Interesting thought, that intelligence is inversely proportional to wisdom and conscience. It appears to me more like a lust issue, though. (Referring to a previous article of yours, describing lust as an insane desire to get a taste of something, that never satisfies and later rots the victim, making them insane.) It is my observation, that seeking intelligence in submission to God, as a tool to use to serve God, bring Him glory (vs. yourself), or minister to others is not doomed to the same wretched fate. From that perspective, acquiring knowledge could be considered “adding to your talents”, which God strongly advises. Thanks for the English class. These old 40 yr. old brains need to get the cobwebs out, ha ha. Hopefully you can use this in your lessons this week, decrease planning time!

  2. Kim Walker Says:

    No, wait! Now I am acting like Victor, getting addicted to these stupid collegiate discussions!!! Instead of going insane like Victor in my pathetic love and quest to analyze and discuss, can I just be called a nerd, and go on my merry way? Or perhaps just go to grad school, and get degree with all the analysis and earn some money? That would be rational….but wait, that is the OPPOSITE to the antidote I need! No more reason!!! Bad reason! 🙂 (And by the way, don’t get your feelings hurt….they are not really stupid, OF COURSE….!) And, totally unfair to do English Class at 11:38 at night….your hi-jacking our email inbox!!! You’re preying on all the Hermione’s of the world (Harry Potter), who just have to raise their hand with the answer! Shame, shame shame! ha ha 🙂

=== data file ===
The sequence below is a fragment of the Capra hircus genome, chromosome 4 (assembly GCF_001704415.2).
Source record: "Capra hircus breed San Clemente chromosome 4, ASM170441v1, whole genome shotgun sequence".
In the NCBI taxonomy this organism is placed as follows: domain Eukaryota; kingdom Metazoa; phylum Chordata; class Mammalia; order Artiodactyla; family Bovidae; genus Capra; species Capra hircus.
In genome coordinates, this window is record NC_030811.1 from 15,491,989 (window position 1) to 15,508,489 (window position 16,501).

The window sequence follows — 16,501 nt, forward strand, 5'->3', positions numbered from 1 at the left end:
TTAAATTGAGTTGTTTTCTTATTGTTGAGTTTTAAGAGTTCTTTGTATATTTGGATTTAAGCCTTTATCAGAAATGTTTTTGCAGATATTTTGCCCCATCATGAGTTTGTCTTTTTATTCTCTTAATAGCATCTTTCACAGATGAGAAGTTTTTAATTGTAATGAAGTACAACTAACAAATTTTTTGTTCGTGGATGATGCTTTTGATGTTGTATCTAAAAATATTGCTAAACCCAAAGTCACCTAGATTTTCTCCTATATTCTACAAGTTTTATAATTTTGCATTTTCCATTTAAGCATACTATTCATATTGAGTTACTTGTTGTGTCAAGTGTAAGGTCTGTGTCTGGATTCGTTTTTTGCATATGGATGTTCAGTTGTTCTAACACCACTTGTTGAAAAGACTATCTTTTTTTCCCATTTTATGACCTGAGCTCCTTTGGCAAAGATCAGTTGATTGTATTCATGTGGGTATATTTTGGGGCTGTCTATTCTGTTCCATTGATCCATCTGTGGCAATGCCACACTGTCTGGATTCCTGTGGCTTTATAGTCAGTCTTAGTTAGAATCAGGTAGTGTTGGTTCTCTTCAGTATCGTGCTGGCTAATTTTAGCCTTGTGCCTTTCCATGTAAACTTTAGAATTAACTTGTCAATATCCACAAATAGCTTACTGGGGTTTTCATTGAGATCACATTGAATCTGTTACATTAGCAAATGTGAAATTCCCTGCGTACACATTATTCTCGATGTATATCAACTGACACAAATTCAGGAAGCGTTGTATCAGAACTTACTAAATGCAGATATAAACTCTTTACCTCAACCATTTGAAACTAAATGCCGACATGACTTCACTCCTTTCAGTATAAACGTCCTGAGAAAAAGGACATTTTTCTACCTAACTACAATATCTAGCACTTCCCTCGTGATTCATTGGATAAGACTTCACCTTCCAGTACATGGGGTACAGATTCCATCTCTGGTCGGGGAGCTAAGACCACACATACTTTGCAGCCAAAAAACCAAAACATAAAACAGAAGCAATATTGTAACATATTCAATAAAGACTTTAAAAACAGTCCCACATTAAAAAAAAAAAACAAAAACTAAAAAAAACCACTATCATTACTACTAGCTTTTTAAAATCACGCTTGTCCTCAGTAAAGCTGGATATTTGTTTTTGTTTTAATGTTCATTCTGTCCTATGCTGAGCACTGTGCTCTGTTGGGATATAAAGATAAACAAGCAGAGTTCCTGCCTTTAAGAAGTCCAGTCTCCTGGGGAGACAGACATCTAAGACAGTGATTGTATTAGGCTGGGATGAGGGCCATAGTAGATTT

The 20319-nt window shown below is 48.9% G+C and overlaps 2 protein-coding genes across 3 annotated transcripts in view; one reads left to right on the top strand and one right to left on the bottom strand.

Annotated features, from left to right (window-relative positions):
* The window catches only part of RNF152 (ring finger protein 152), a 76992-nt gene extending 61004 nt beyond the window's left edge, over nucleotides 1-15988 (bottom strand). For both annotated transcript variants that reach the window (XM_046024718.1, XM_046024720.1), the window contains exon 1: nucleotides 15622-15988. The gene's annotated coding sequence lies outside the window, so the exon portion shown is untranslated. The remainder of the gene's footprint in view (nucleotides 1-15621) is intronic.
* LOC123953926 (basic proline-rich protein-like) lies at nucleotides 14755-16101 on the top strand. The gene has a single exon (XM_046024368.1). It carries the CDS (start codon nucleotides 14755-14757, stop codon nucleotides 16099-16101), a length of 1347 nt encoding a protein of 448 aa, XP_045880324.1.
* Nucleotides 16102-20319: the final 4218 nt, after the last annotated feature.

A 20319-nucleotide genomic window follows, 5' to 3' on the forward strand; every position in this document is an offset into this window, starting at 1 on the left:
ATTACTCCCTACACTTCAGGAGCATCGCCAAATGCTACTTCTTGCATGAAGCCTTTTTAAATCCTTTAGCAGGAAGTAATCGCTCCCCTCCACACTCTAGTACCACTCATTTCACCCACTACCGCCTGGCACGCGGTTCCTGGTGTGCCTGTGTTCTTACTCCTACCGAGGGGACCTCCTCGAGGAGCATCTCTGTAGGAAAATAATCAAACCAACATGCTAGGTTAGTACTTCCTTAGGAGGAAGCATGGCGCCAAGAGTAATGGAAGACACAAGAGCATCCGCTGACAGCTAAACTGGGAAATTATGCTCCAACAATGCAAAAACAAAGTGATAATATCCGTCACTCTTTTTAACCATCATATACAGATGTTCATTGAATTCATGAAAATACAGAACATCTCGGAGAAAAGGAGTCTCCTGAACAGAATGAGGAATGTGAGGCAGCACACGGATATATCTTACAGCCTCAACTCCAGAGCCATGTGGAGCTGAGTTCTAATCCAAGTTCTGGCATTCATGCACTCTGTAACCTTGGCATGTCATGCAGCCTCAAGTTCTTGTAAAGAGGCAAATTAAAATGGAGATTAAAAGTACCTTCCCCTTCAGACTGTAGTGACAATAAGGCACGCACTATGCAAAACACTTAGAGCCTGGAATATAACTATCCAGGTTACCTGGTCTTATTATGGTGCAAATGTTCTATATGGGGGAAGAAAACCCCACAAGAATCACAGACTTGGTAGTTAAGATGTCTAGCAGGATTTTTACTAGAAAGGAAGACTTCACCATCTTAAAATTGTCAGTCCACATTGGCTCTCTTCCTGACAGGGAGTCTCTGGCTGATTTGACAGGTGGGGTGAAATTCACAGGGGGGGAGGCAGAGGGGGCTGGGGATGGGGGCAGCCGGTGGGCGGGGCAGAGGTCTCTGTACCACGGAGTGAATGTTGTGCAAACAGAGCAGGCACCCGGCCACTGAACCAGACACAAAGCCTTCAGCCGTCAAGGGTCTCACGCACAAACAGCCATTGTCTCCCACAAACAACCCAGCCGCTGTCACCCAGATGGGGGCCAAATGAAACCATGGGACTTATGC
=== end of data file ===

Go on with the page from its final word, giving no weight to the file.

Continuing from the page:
• peterrock12 Says:

      Oh, I agree with you wholeheartedly, Kim. This was a paper I had to write on Romanticism, and while I agree that a satisfied life is a simple life, and a good day for me is chillin’ in nature and daydreaming all day; personally, I’m not opposed to “reason.” God has created the universe in such a way that art and science are brothers; therefore, so are reason and the imagination. Einstein says “Imagination is more important than knowledge” but there is another quote from someone that says something like “Imagination without learning is like wings with no feet.” What good is the head without the heart to bring meaning and purpose, but what can the heart do without the head to guide it? Victor’s chief sin, in my opinion, was ambition and neglect.

  3. […] Additionally you can check out this related post: On this subject see: […]